Blythe: Well, I wouldn’t entirely rule out reading another one, just because I found this so hilarious. But to be honest, these are not my kind of men. They are just too emotionally immature, and their behavior is so caveman like that it just doesn’t seem to be coming from present day. If I try Palmer again, what would you suggest?
Linda: I think you would enjoy Lady Love, which has a Wuthering Heights undertone and is absolutely hilarious. When the hero hires the Atlanta Symphony to back up his violin seranade, I was rolling on the floor with laughter. That scene still makes me giggle. Of her recently reissued books, Regan’s Pride and Coltrain’s Proposal are both great.
I would also like to mention how seamlessly Palmer sets up future books and characters in her Jacobsville milieux. In CB when Tess runs away from Cag, she hopes he finds joy with ‘the non-cooking Miss Brewster". Janie Brewster is again discussed in Rey’s book as having a crush on Leo and cooking biscuits they use for target practice. Janie is the heroine of Leo’s book, where she finally gets her man.
Palmer also makes good use of past couples, both attending weddings and parties but often as an important part of the stories – the Coltrains play significant roles in several other stories. This great use of past characters and foreshadowing of new ones, is a Palmer hallmark that most of her fans really enjoy…they are wonderful little Easter Eggs. I think she does it well without leaving first time readers lost, in fact some of the references make long time fans feel that they are in on a "secret" – for instance, a reference to a rock band from Montana playing at a wedding. Long time readers know that this is Desperado from Sutton’s Way (and the novella Red Bird) and are happy to be in "in the know." Palmer’s foreshadowing of characters also creates interest in future books without hurting current ones.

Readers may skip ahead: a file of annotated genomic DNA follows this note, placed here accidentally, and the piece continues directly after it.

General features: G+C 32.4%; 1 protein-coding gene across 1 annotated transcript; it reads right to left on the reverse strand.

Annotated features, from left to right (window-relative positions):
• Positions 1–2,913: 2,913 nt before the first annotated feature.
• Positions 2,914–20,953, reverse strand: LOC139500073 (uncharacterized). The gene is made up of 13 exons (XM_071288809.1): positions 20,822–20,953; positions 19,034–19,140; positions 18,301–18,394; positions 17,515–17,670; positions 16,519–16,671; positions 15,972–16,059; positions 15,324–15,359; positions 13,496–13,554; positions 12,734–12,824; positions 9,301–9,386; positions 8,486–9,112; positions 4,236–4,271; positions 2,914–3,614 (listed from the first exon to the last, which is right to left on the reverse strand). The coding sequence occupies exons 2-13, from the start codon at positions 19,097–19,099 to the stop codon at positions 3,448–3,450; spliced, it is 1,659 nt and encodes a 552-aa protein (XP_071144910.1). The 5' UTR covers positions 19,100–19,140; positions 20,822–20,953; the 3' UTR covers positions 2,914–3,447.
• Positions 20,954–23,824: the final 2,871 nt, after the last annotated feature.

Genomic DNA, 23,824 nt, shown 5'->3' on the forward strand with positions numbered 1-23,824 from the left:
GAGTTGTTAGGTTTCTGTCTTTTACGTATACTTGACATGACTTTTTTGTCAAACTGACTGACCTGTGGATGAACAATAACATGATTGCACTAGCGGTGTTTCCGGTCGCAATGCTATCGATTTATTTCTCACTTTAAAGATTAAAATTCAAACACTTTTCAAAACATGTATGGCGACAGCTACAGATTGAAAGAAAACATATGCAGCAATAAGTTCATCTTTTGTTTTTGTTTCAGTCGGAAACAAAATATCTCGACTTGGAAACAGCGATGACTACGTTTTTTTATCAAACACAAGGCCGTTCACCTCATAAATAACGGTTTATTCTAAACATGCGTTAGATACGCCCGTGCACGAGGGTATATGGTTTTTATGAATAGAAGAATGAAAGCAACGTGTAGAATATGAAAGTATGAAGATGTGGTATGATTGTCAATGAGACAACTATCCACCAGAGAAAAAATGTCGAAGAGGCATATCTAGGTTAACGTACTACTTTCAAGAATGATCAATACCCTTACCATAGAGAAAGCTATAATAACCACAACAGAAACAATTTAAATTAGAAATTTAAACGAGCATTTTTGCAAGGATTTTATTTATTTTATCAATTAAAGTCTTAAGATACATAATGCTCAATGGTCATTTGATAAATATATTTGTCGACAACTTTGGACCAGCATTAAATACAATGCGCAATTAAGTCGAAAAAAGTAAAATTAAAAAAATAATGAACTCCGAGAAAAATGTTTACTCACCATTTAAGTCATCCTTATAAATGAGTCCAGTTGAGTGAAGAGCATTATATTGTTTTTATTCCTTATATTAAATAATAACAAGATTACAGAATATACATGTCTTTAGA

But tell me, Blythe, which of these two did you like best…or dislike least?
Blythe: On some level, I found myself disappointed that Cag was not as much of a jerk as Simon was. You know the scene where Tess has Cag’s snake wrapped around her? I really expected Cag to come in and yell at her about the snake. Something along the lines of, “Why did you take the snake out! You knew he was dangerous!” I felt absurdly disappointed whenever he behaved rationally. I think I slightly prefered Simon’s story because it was so ridiculous, and because Cag’s repeated comments about Tess being “green as grass” were more annoying than funny.
So, Linda, where do these stories fit in the pantheon of Palmer’s backlist?
Linda: Beloved is actually one of my less favorite Palmer’s – Simon is just too much – but I would rate Cag’s book near the top. I really liked this guy a lot. My favorite Palmer? Probably a toss up between Maggie’s Dad and King’s Ransom. Maggie’s Dad is quintessential Palmer – it has an emotional scene between the dad and his nine-year-old daughter that would reduce the hardest of people to tears and brings the hero to his senses when he realizes he’s been a jack-ass who hurt both his new wife and his daughter. King’s Ransom is the middle book in a loosely linked trilogy and features an incognito Christian king of an Arabic country and his love affair with a mousy secretary – -just a wonderful, if illogical, romance.
BTW, Blythe did you think it hilarious that Tira was having pregnancy symptoms within a week?
Blythe: I almost found Simon’s story to be “so bad that it was good.” As for Tira’s immediate pregnancy symptoms, I’ve felt nauseated before missing a period, so I could almost buy it. But I didn’t get why Tira had her period but apparently was pregnant. Was it just light spotting or something?
Linda: I assumed it was spotting, but it seemed funny that she didn’t distinguish it from a normal period. That said, I don’t think much of Palmeriana withstands heavy scrutinizing – these books are pure entertainment. I know that Laurie wondered about the age thing with Cag, whose previous fiancee told him she couldn’t marry him because he was too old…he’d have been in his early to mid-thirties at the time and probably just five to eight years older than she was. My answer is that Palmer’s men often have hilarious reasons for staying away from the heroines. For example, in the next book in the series, Man Without Mean’s (Rey’s book), it turns out that he was once engaged to a prostitute but didn’t know it until brother Leo propositioned her in front of him. Of course when he meets the heroine, she is dressed as a hooker and out late at night – so of course he jumps to erroneous conclusions. Talk about hilarious!
Blythe, you and I are going to trade off PB selections for a while. It’s your turn next…what’s up for July?
Blythe: Next month we’re going Chick Lit with A Little Change of Face by Lauren Baratz-Logsted – the heroine pretends to be unattractive to find a man who will love her for herself, not her looks (or her boobs).
Linda: Sounds interesting! Happy reading.
Blythe: Happy reading, and see you next month.